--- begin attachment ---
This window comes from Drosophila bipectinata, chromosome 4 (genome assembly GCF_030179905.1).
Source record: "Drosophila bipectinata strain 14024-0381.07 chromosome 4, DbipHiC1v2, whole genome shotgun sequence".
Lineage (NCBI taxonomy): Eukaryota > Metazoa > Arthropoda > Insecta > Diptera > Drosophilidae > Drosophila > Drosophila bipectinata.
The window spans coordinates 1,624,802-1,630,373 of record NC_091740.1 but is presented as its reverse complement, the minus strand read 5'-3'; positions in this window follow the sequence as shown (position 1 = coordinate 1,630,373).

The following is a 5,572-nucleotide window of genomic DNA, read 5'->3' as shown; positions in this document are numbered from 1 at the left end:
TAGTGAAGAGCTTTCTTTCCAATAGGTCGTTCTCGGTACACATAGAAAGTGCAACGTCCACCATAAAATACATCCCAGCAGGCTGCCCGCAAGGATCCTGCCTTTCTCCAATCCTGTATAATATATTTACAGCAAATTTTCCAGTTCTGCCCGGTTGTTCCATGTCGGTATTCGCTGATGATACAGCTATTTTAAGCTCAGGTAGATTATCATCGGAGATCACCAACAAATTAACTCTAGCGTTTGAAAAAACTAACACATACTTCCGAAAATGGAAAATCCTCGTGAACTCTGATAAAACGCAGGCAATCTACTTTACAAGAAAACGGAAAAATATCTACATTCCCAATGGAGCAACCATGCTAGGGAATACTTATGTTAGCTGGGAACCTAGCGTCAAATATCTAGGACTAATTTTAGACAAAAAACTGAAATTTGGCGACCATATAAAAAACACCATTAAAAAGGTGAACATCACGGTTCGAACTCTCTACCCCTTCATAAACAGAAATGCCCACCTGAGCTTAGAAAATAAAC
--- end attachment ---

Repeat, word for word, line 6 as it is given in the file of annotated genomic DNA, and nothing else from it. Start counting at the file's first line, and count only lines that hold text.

TAGTGAAGAGCTTTCTTTCCAATAGGTCGTTCTCGGTACACATAGAAAGTGCAACGTCCACCATAAAATACATCCCAGCAGGCTGCCCGCAAGGATCCTGCCTTTCTCCAATCCTGTATAATATATTTACAGCAAATTTTCCAGTTCTGCCCGGTTGTTCCATGTCGGTATTCGCTGATGATACAGCTATTTTAAGCTCAGGTAGATTATCATCGGAGATCACCAACAAATTAACTCTAGCGTTTGAAAAAACTAACACATACTTCCGAAAATGGAAAATCCTCGTGAACTCTGATAAAACGCAGGCAATCTACTTTACAAGAAAACGGAAAAATATCTACATTCCCAATGGAGCAACCATGCTAGGGAATACTTATGTTAGCTGGGAACCTAGCGTCAAATATCTAGGACTAATTTTAGACAAAAAACTGAAATTTGGCGACCATATAAAAAACACCATTAAAAAGGTGAACATCACGGTTCGAACTCTCTACCCCTTCATAAACAGAAATGCCCACCTGAGCTTAGAAAATAAAC